Granted, booklocker and iUniverse pre-screen their submissions and don’t publish everything. They are trying to build brands that rise above the POD world. But what they need is the same access to marketing and distribution channels that big publishers have, and it will take years to build the cred to have it. While POD publishers give authors access to the press and to amazon.com, they don’t give us access to mainstream news outlets and bookstores. We all have to build cred to gain access. That access is the domain of the big boyz, the ones who almost always say “no”.

In order to sell your book to a big publisher, you have to prove that you can write but that you know how to sell books as well. You have to show that you have all the skills necessary. So why do you need a big publisher to sell books? The only thing they have is the access. That’s why you have to impress them.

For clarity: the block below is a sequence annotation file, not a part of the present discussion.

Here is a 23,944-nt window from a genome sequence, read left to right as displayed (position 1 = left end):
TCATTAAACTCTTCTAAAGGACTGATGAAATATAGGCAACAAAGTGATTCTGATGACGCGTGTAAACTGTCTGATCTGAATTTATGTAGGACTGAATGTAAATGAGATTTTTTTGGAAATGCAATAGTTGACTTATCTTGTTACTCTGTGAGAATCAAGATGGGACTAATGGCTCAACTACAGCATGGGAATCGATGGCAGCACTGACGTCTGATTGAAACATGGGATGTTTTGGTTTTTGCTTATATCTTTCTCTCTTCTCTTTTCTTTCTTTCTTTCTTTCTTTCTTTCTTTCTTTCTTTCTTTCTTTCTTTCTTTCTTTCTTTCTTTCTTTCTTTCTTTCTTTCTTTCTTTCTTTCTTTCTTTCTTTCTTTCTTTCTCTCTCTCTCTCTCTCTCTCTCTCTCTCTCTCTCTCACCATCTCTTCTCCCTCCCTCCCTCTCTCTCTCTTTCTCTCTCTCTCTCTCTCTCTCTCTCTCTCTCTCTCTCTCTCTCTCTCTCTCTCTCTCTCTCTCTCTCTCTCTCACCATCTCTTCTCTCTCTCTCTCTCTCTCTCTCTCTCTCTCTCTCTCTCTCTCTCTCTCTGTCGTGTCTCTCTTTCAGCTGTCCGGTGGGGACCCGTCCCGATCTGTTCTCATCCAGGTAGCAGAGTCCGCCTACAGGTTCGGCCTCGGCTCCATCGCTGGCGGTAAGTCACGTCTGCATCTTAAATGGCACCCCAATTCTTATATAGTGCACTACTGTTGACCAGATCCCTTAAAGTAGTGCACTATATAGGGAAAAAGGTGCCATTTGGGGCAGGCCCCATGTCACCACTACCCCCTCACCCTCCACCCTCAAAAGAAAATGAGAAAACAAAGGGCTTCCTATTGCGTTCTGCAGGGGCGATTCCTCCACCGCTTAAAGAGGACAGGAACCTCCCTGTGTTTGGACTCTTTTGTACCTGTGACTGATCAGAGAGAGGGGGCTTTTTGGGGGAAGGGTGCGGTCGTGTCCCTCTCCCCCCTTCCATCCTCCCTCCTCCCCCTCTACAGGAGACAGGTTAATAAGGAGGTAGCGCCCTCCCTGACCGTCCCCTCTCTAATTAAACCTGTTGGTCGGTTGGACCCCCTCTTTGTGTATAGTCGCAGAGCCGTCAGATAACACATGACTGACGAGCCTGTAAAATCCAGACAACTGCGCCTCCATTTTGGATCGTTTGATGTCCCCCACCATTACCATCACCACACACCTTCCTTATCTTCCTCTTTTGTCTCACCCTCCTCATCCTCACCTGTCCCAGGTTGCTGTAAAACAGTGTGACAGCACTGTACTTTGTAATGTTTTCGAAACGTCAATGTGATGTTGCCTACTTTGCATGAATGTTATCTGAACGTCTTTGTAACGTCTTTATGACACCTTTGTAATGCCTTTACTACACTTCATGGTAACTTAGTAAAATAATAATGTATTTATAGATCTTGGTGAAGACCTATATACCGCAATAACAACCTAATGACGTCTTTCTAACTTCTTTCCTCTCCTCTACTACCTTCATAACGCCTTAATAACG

In all honesty, I have to say that I’ve tried to get to know publishing house reps and agents here on the web. I just don’t understand them. Hanging around at their websites I feel as though I’m at a cocktail party where everyone is smartly dressed and laughingly twirling martini glasses, while I’m all alone in a corner terrified that I am about to unleash a long, loud and odiferous fart. They just aren’t my people, and it’s clear that they’re never going to like me. But I can defend them all the same, since it goes without saying that getting dozens of queries a day that pitch an entire novel in a few paragraphs creates an impossible task. They simple can’t evaluate them, period. So they just reject everything, save the one that hits their personality and mood just right.